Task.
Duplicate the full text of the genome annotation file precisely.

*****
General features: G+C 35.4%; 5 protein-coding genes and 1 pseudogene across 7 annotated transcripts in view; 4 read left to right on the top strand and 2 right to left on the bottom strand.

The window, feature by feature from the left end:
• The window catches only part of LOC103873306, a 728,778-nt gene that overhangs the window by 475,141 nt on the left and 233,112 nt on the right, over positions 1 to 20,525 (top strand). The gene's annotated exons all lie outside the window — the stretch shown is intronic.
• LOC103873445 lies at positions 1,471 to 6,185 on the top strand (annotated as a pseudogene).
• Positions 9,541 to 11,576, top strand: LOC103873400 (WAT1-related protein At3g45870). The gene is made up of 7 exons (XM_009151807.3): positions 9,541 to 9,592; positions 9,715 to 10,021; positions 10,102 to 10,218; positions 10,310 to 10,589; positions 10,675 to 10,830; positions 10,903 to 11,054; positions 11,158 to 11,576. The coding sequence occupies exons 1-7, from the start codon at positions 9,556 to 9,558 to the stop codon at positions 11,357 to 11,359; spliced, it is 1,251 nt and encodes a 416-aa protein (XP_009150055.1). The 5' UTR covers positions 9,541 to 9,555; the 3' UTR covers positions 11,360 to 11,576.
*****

General features: G+C 35.4%; 5 protein-coding genes and 1 pseudogene across 7 annotated transcripts in view; 4 read left to right on the top strand and 2 right to left on the bottom strand.

The window, feature by feature from the left end:
• The window catches only part of LOC103873306, a 728,778-nt gene that overhangs the window by 475,141 nt on the left and 233,112 nt on the right, over positions 1 to 20,525 (top strand). The gene's annotated exons all lie outside the window — the stretch shown is intronic.
• LOC103873445 lies at positions 1,471 to 6,185 on the top strand (annotated as a pseudogene).
• Positions 9,541 to 11,576, top strand: LOC103873400 (WAT1-related protein At3g45870). The gene is made up of 7 exons (XM_009151807.3): positions 9,541 to 9,592; positions 9,715 to 10,021; positions 10,102 to 10,218; positions 10,310 to 10,589; positions 10,675 to 10,830; positions 10,903 to 11,054; positions 11,158 to 11,576. The coding sequence occupies exons 1-7, from the start codon at positions 9,556 to 9,558 to the stop codon at positions 11,357 to 11,359; spliced, it is 1,251 nt and encodes a 416-aa protein (XP_009150055.1). The 5' UTR covers positions 9,541 to 9,555; the 3' UTR covers positions 11,360 to 11,576.